Calmann-Lévy  

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Train wreck at Montparnasse (October 22, 1895) by Studio Lévy and Sons.
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Train wreck at Montparnasse (October 22, 1895) by Studio Lévy and Sons.

Calmann-Lévy is a French publishing house founded in 1836 by Michel Lévy (1821–1875) and his brother Kalmus "Calmann" Lévy (1819–1891), as Michel Lévy frères. It was renamed Calmann Lévy after the death of Michel in 1875.

By 1875, the company was among the foremost publishing houses of Europe. It was the publisher of most of the important French authors of the second half of the 19th century, including Balzac, Baudelaire, René Bazin, Gabriele D'Annunzio, Dumas, Flaubert, Victor Hugo, Lamartine, Ernest Renan, George Sand, Stendhal. In 1893, Calmann was succeeded by his sons Georges, Paul and Gaston, who went on to publish authors including Anatole France, Pierre Loti and Proust. During Nazi occupation, Gaston Lévy was interned, and the publishing company, run by the Germans, was renamed Éditions Balzac in 1943. After the liberation, the company was headed by Léon Pioton. Authors edited in the postwar period include: Arthur Koestler, Elia Kazan, Anne Frank, and later Donna Leon, Nicolas Hulot, Patricia Cornwell, among others.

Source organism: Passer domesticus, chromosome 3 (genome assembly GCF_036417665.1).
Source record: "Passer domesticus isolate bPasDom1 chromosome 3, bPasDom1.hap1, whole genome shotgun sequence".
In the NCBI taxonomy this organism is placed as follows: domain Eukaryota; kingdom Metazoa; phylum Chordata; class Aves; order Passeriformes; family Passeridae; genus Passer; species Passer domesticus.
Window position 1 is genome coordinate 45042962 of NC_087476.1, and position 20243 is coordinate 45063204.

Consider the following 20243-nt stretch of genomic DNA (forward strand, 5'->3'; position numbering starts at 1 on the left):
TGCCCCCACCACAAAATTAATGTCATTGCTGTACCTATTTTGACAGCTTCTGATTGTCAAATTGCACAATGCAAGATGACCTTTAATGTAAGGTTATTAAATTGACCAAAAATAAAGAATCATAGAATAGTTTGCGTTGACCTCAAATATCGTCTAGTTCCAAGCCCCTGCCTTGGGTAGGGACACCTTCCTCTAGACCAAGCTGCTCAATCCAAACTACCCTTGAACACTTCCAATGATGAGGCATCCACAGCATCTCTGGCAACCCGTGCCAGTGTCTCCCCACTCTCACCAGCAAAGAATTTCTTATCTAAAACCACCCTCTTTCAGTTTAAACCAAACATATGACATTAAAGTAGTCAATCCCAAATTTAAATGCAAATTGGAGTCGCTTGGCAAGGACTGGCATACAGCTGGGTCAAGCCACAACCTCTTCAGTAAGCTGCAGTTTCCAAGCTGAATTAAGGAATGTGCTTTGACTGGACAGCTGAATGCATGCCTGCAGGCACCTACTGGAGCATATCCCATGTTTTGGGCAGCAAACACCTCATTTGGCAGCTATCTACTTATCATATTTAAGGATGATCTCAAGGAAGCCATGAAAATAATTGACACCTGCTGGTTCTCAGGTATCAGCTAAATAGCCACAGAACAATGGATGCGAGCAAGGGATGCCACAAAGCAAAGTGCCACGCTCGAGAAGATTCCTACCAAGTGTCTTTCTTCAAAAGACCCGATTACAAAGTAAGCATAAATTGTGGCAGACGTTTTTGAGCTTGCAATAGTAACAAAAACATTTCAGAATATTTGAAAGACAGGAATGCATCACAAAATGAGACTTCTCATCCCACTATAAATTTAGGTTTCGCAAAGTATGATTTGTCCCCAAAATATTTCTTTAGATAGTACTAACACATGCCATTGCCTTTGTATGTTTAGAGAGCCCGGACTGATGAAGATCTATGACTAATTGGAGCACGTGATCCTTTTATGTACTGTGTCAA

Since 1993, Calmann-Lévy has been owned by Hachette (which is in turn owned by Lagardère Group).




Unless indicated otherwise, the text in this article is either based on Wikipedia article "Calmann-Lévy" or another language Wikipedia page thereof used under the terms of the GNU Free Documentation License; or on original research by Jahsonic and friends. See Art and Popular Culture's copyright notice.

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